"So now, long after my competitive career is over, I am still able to use many of my experiences as an athlete within policing. One of the questions I get asked a lot is "have you ever had to use your judo out on the streets?" Thankfully, although there have been a few occasions where my judo has come in handy, more than anything, my experiences as an athlete have always been a great conversation starter and have helped to de-escalate volatile situations. I think that martial arts certainly give you far greater confidence to talk to people and resolve situations without having to use force.

"The theme of International Women's Day 2023 is 'Embrace Equity' and that's something I can relate to in judo. Although I turn fifty next year, I still train and fight just as hard as I did, with both women and men. Policing has also given me a great deal too that I can now take into judo. I sit on the Board of Directors for Welsh Judo and the skills I have gained through policing certainly help me to direct the strategic direction for future young athletes within the sport. Who knows, perhaps one of them will one day win an Olympic medal. I very much hope that's the case."

At St John's Infants School and Jumping John's Nursery in Glastonbury, they've been busy updating the library to include books about influential women throughout history and will be encouraging the children to speak about positive female role models during classes today.

St Dunstan's School in Glastonbury marked the day with a special event by inviting mums, carers, grand, sisters and families into the school for collaboration, confidence building and creativity - as well as a chance to spend some quality time with their loved ones.

Striking the #EmbraceEquity pose, Lib Dem Somerset Councillors have shown their commitment to ensuring gender equity and the important role it plays in creating a truly inclusive community.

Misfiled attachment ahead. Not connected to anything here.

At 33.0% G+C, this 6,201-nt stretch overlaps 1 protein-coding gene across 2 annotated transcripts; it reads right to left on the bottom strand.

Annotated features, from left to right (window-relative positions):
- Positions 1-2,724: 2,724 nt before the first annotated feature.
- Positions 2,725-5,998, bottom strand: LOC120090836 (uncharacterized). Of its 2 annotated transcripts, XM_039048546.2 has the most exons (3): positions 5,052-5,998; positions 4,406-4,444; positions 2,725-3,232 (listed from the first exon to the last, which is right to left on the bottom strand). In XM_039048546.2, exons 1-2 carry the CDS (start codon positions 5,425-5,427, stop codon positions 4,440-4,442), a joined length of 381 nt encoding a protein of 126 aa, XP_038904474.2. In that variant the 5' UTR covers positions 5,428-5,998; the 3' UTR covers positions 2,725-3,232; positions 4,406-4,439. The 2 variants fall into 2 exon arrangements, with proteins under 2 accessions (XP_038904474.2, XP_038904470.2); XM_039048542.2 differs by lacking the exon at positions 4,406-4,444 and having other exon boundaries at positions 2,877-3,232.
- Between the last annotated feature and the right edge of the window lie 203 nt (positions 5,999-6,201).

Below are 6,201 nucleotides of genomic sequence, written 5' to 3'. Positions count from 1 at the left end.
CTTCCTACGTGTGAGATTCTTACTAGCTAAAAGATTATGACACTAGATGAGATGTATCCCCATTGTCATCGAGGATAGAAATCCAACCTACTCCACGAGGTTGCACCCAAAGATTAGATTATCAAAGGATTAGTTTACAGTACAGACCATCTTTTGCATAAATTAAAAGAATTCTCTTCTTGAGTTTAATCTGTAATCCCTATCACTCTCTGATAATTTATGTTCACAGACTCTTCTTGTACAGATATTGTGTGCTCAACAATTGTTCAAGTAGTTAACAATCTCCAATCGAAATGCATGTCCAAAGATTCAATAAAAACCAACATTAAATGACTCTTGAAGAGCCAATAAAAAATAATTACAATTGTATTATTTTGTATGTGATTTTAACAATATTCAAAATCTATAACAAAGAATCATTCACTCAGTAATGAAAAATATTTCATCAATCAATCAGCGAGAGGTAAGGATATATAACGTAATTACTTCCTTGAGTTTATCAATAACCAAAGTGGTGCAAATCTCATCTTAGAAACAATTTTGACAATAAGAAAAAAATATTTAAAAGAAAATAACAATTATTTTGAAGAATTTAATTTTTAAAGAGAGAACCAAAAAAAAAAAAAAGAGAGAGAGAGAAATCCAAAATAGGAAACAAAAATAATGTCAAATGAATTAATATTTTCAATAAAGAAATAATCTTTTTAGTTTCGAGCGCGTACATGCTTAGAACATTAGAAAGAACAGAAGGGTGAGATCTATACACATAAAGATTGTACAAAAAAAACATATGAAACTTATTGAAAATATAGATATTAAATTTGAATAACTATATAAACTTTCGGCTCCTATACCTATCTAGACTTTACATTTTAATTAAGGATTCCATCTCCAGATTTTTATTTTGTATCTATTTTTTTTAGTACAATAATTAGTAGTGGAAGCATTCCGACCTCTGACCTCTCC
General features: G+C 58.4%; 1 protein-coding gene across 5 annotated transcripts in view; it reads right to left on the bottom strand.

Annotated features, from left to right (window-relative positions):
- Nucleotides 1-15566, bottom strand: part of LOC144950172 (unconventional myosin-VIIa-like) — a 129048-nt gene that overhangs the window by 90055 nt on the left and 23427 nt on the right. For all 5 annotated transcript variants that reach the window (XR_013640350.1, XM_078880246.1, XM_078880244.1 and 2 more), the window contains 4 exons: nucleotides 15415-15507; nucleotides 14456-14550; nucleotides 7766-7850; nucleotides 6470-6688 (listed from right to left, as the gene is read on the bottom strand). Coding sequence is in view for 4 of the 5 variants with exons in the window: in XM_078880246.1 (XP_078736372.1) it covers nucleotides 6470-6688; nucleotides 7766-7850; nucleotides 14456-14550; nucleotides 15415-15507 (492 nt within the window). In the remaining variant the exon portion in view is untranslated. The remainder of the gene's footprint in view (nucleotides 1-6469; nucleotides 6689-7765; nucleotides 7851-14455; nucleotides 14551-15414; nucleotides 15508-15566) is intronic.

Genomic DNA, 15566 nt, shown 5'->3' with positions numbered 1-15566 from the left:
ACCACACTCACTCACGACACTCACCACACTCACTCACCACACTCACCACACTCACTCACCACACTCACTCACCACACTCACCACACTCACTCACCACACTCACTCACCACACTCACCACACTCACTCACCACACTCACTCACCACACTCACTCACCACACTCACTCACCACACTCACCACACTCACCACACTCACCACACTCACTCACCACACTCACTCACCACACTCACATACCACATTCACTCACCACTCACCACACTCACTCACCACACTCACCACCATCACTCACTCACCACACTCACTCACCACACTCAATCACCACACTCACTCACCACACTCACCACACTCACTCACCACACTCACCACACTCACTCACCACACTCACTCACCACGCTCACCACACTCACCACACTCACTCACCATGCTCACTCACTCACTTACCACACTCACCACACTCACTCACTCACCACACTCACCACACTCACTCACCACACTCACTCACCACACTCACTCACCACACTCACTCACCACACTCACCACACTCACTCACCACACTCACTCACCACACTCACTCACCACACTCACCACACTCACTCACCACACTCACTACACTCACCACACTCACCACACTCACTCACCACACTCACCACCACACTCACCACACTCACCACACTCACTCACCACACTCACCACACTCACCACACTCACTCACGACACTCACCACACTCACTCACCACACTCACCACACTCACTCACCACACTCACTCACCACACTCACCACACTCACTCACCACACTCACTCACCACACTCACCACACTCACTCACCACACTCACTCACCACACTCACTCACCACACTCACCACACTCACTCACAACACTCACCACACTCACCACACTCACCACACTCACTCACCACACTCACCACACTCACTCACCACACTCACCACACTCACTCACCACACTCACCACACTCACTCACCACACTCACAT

Councillor Sarah Dyke, Lead Member for Environment and Climate and Parliamentary Candidate for Somerton and Frome, said:

 "Women are not a minority, we account for over half of the UK population, yet in both politics and public life in the UK, women have historically been underrepresented. There are currently only 225 female MPs in the House of Commons. At 35%, this is an all-time high, but legislative representation is not yet balanced. It seems extraordinary that there have been less than 400 women MPs in total since Nancy Astor was the first woman MP to take her seat in parliament in 1919.

 Politics often excites strong emotions and politicians occasionally make unpopular decisions and they must be prepared to answer for those decisions. But what they shouldn't have to be prepared for is a stream of threats and harassment. Just over 100 years ago, Nancy Astor had to push past jeering male colleagues in the chamber to get there and now women MPs often cite abuse as a factor in their decision not to stand for re-election.

 It seems appropriate therefore that the theme for this year's International Women's Day is "Embrace Equity". The March 8th event honours women of the past, present, and future generations who have fought for change in gender equality. Equity is not just something we say or write about. It's something we need to think about, know, and embrace. It's what we should believe in, unconditionally. Equity means creating an inclusive world and never more so in politics, which needs women representatives at all levels, from Parish to Parliament to stand for election and become decision makers in their communities. So my hope is that more women from all sorts of backgrounds get involved – women's voices matter."

  • This year International Men's Day is on Sun, Nov 19, 2023